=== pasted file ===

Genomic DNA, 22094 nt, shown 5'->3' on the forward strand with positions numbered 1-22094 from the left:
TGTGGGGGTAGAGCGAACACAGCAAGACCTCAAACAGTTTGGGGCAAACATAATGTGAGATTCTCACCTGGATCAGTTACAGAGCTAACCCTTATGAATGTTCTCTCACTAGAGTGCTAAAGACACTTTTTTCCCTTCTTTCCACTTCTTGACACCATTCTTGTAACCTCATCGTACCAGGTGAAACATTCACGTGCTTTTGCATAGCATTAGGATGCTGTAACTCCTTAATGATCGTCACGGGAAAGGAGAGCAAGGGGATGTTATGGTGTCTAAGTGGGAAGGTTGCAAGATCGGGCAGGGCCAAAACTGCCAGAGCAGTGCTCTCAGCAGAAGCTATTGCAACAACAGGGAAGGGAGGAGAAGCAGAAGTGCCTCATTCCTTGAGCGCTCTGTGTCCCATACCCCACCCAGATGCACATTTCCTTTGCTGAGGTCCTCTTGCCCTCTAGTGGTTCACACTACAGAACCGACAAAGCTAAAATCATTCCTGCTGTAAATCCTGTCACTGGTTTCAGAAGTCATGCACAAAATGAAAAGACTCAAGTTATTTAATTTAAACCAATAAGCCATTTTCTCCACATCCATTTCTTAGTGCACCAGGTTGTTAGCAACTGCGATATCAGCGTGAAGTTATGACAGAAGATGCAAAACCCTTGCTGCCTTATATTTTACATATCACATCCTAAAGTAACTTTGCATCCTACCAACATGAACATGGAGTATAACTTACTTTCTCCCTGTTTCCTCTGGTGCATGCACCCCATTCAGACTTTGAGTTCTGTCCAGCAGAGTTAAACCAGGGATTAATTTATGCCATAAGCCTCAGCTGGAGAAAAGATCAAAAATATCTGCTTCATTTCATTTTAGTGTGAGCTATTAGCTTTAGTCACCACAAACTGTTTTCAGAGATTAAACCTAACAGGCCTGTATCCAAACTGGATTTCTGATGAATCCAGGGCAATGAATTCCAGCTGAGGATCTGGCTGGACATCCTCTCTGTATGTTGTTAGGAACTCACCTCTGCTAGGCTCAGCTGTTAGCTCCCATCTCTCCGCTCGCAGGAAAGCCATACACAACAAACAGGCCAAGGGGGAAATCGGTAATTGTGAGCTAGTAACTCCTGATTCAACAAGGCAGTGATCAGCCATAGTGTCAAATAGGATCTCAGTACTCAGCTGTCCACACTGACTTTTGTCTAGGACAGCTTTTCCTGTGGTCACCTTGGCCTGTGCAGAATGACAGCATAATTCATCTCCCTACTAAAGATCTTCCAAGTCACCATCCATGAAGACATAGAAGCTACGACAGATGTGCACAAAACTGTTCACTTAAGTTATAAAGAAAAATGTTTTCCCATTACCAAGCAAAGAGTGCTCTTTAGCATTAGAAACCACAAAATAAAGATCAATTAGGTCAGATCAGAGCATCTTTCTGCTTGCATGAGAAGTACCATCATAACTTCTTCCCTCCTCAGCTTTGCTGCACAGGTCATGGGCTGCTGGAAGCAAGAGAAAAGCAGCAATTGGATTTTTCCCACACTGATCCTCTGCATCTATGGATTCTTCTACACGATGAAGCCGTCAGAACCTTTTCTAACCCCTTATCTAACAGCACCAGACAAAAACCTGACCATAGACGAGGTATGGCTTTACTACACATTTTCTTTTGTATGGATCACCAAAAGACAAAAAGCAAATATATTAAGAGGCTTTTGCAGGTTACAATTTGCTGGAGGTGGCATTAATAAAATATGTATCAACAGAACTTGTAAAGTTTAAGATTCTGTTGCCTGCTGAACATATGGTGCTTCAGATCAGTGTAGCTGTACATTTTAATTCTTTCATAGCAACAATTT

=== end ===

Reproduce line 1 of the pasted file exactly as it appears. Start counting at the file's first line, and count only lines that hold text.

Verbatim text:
Genomic DNA, 22094 nt, shown 5'->3' on the forward strand with positions numbered 1-22094 from the left: